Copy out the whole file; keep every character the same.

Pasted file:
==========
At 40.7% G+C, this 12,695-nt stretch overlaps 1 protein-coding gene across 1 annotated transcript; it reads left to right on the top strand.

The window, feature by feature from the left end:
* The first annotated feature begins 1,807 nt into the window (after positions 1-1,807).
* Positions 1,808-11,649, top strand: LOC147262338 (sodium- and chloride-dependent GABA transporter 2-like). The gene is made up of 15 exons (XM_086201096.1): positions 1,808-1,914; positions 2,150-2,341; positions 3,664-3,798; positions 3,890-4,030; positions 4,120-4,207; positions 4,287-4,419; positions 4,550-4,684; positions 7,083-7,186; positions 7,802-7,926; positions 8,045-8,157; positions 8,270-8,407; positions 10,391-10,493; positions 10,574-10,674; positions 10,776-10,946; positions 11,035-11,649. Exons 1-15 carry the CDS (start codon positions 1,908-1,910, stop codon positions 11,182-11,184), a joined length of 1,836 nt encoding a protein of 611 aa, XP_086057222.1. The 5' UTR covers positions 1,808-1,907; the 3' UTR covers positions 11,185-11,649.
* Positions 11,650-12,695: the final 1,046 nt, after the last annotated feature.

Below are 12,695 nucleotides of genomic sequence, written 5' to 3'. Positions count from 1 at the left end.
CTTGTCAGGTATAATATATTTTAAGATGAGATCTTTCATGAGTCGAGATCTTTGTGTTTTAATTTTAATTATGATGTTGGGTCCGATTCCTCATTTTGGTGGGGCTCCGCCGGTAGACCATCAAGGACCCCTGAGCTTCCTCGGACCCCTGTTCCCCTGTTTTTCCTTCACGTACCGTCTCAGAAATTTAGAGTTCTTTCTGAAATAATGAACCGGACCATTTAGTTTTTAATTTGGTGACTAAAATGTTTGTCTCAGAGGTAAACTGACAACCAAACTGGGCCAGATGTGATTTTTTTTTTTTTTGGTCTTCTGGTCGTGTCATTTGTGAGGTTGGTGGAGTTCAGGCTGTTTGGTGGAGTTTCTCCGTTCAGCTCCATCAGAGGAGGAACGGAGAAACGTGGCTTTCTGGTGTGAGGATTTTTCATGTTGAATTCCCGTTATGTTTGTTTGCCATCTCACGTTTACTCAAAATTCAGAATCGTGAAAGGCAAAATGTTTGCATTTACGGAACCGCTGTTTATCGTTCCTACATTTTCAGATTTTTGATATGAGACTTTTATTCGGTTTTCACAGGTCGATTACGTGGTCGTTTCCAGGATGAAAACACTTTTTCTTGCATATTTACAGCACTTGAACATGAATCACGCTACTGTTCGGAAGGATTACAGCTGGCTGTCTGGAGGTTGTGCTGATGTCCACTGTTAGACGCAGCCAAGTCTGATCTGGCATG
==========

At 40.7% G+C, this 12,695-nt stretch overlaps 1 protein-coding gene across 1 annotated transcript; it reads left to right on the top strand.

The window, feature by feature from the left end:
* The first annotated feature begins 1,807 nt into the window (after positions 1-1,807).
* Positions 1,808-11,649, top strand: LOC147262338 (sodium- and chloride-dependent GABA transporter 2-like). The gene is made up of 15 exons (XM_086201096.1): positions 1,808-1,914; positions 2,150-2,341; positions 3,664-3,798; positions 3,890-4,030; positions 4,120-4,207; positions 4,287-4,419; positions 4,550-4,684; positions 7,083-7,186; positions 7,802-7,926; positions 8,045-8,157; positions 8,270-8,407; positions 10,391-10,493; positions 10,574-10,674; positions 10,776-10,946; positions 11,035-11,649. Exons 1-15 carry the CDS (start codon positions 1,908-1,910, stop codon positions 11,182-11,184), a joined length of 1,836 nt encoding a protein of 611 aa, XP_086057222.1. The 5' UTR covers positions 1,808-1,907; the 3' UTR covers positions 11,185-11,649.
* Positions 11,650-12,695: the final 1,046 nt, after the last annotated feature.

Below are 12,695 nucleotides of genomic sequence, written 5' to 3'. Positions count from 1 at the left end.
CTTGTCAGGTATAATATATTTTAAGATGAGATCTTTCATGAGTCGAGATCTTTGTGTTTTAATTTTAATTATGATGTTGGGTCCGATTCCTCATTTTGGTGGGGCTCCGCCGGTAGACCATCAAGGACCCCTGAGCTTCCTCGGACCCCTGTTCCCCTGTTTTTCCTTCACGTACCGTCTCAGAAATTTAGAGTTCTTTCTGAAATAATGAACCGGACCATTTAGTTTTTAATTTGGTGACTAAAATGTTTGTCTCAGAGGTAAACTGACAACCAAACTGGGCCAGATGTGATTTTTTTTTTTTTTGGTCTTCTGGTCGTGTCATTTGTGAGGTTGGTGGAGTTCAGGCTGTTTGGTGGAGTTTCTCCGTTCAGCTCCATCAGAGGAGGAACGGAGAAACGTGGCTTTCTGGTGTGAGGATTTTTCATGTTGAATTCCCGTTATGTTTGTTTGCCATCTCACGTTTACTCAAAATTCAGAATCGTGAAAGGCAAAATGTTTGCATTTACGGAACCGCTGTTTATCGTTCCTACATTTTCAGATTTTTGATATGAGACTTTTATTCGGTTTTCACAGGTCGATTACGTGGTCGTTTCCAGGATGAAAACACTTTTTCTTGCATATTTACAGCACTTGAACATGAATCACGCTACTGTTCGGAAGGATTACAGCTGGCTGTCTGGAGGTTGTGCTGATGTCCACTGTTAGACGCAGCCAAGTCTGATCTGGCATG